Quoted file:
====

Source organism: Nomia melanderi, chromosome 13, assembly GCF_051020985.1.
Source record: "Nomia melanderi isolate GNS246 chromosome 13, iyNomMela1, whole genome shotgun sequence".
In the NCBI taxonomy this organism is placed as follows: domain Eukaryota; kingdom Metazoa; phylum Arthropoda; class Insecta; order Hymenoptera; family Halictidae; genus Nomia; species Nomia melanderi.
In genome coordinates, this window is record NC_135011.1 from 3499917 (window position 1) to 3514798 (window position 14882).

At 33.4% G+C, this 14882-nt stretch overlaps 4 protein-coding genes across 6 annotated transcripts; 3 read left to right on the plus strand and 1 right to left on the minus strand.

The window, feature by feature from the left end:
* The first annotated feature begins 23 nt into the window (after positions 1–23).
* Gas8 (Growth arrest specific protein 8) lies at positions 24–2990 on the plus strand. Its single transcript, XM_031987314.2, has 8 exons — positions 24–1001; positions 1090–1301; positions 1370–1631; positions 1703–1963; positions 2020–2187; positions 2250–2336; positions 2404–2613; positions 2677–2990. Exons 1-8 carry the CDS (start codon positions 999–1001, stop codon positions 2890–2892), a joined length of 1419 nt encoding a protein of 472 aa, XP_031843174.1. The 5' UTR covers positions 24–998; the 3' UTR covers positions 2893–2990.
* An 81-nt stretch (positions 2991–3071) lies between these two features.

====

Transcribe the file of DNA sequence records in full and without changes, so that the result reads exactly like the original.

Source organism: Nomia melanderi, chromosome 13, assembly GCF_051020985.1.
Source record: "Nomia melanderi isolate GNS246 chromosome 13, iyNomMela1, whole genome shotgun sequence".
In the NCBI taxonomy this organism is placed as follows: domain Eukaryota; kingdom Metazoa; phylum Arthropoda; class Insecta; order Hymenoptera; family Halictidae; genus Nomia; species Nomia melanderi.
In genome coordinates, this window is record NC_135011.1 from 3499917 (window position 1) to 3514798 (window position 14882).

At 33.4% G+C, this 14882-nt stretch overlaps 4 protein-coding genes across 6 annotated transcripts; 3 read left to right on the plus strand and 1 right to left on the minus strand.

The window, feature by feature from the left end:
* The first annotated feature begins 23 nt into the window (after positions 1–23).
* Gas8 (Growth arrest specific protein 8) lies at positions 24–2990 on the plus strand. Its single transcript, XM_031987314.2, has 8 exons — positions 24–1001; positions 1090–1301; positions 1370–1631; positions 1703–1963; positions 2020–2187; positions 2250–2336; positions 2404–2613; positions 2677–2990. Exons 1-8 carry the CDS (start codon positions 999–1001, stop codon positions 2890–2892), a joined length of 1419 nt encoding a protein of 472 aa, XP_031843174.1. The 5' UTR covers positions 24–998; the 3' UTR covers positions 2893–2990.
* An 81-nt stretch (positions 2991–3071) lies between these two features.